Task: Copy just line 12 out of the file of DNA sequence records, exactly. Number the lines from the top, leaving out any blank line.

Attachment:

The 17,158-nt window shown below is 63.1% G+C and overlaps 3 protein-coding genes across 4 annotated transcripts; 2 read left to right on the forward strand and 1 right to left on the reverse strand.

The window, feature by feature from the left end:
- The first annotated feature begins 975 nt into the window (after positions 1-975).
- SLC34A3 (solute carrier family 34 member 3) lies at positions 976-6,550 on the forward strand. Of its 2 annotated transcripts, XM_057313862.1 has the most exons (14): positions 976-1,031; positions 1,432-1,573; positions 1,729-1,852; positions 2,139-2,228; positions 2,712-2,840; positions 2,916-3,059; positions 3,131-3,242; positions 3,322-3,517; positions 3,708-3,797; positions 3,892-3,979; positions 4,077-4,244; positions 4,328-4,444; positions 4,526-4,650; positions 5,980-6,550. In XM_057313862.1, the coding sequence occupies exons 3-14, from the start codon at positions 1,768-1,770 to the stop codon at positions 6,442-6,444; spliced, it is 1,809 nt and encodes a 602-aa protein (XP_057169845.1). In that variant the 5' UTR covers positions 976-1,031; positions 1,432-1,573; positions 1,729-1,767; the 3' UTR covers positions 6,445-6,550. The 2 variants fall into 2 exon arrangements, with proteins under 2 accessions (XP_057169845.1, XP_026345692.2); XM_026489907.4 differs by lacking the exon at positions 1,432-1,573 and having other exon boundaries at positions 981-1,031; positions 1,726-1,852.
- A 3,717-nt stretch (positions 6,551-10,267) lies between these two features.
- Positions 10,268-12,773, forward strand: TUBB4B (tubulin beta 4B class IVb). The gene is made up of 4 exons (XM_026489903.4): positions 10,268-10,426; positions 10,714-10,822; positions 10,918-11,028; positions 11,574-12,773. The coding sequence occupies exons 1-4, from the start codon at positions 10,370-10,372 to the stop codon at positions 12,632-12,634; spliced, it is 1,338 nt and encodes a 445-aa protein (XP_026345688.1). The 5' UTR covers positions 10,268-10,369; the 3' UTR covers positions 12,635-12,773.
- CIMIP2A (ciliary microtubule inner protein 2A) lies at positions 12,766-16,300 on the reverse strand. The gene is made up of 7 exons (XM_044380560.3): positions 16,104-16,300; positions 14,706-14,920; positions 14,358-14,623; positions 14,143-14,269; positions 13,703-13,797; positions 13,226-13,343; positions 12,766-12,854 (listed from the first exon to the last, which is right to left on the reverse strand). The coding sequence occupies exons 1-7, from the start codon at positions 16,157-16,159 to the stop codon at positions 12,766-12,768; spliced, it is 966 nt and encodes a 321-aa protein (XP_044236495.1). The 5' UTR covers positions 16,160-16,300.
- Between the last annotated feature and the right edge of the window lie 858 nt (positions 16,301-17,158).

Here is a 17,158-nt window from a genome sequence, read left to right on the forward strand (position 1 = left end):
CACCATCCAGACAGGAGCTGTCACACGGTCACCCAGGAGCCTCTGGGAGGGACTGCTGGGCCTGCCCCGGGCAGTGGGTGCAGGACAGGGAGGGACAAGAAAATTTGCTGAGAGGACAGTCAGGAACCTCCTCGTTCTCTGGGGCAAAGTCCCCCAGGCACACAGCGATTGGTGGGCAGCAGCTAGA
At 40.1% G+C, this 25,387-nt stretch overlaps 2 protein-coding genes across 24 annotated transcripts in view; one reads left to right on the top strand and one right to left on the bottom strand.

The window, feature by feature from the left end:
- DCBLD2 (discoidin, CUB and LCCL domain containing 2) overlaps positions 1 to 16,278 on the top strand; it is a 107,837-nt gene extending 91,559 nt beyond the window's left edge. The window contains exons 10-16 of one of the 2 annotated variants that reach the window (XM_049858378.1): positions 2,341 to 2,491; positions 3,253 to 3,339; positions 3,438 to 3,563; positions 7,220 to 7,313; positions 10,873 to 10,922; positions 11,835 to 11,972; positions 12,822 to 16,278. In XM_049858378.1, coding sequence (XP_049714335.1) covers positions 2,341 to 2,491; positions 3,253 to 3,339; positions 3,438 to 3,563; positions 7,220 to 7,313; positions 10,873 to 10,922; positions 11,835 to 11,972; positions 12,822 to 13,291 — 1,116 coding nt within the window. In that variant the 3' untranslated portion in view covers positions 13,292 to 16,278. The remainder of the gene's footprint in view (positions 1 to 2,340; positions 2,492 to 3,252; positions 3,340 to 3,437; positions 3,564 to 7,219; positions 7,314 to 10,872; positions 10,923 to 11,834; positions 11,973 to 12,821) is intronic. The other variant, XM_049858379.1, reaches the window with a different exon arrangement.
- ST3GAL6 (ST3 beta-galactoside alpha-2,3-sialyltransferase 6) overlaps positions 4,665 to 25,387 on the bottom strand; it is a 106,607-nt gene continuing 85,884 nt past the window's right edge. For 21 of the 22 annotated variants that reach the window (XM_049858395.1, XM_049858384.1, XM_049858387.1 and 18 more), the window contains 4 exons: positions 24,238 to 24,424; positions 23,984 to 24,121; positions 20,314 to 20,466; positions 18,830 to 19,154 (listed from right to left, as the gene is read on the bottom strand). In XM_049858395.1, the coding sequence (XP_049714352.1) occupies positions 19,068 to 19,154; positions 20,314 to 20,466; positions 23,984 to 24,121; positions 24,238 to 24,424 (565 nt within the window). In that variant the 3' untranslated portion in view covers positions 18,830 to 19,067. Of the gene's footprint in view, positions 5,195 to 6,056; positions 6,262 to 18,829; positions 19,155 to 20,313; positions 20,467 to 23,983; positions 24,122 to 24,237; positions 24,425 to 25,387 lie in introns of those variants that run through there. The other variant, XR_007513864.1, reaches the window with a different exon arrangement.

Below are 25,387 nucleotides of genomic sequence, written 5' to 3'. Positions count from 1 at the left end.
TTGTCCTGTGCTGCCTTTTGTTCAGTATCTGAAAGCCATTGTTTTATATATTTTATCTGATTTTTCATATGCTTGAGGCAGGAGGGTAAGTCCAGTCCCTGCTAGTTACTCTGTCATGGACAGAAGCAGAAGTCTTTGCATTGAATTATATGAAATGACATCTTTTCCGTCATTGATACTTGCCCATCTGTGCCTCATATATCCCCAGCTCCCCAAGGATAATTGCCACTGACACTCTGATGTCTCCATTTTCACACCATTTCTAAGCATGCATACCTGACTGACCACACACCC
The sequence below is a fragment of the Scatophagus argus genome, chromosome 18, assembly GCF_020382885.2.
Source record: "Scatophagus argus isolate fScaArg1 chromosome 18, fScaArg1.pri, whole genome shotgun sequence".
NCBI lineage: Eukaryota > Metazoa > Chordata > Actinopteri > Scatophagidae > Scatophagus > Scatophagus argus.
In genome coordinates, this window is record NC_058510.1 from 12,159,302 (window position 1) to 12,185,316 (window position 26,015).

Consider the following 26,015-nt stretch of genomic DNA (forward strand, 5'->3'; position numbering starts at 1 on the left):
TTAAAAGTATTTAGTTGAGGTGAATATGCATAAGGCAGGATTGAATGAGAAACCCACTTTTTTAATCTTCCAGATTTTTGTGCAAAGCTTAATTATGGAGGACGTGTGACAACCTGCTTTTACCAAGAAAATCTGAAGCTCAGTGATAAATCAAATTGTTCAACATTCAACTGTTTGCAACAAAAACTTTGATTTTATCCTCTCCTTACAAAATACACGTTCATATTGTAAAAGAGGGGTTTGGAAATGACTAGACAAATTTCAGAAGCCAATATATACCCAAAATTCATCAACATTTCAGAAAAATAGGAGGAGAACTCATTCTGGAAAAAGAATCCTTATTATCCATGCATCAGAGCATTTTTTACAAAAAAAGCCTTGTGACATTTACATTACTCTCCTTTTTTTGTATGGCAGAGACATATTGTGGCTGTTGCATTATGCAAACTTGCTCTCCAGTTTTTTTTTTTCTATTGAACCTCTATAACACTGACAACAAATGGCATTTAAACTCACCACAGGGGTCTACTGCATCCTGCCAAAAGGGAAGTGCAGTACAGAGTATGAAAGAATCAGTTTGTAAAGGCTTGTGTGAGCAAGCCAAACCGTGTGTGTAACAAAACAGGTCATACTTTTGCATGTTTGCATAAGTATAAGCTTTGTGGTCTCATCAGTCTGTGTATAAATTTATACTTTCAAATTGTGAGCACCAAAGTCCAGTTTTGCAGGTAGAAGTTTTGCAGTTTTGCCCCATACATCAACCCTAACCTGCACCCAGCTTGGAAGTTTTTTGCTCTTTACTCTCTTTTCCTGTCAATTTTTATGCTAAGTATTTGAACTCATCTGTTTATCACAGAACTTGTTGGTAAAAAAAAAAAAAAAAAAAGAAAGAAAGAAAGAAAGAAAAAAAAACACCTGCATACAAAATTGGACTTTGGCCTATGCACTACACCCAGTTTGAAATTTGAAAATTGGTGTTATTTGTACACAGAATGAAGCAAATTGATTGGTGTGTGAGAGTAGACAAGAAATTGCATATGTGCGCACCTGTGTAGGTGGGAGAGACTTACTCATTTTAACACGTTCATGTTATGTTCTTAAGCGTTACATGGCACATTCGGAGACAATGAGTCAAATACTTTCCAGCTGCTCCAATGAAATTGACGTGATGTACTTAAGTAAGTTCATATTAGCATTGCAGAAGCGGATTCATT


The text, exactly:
The window, feature by feature from the left end: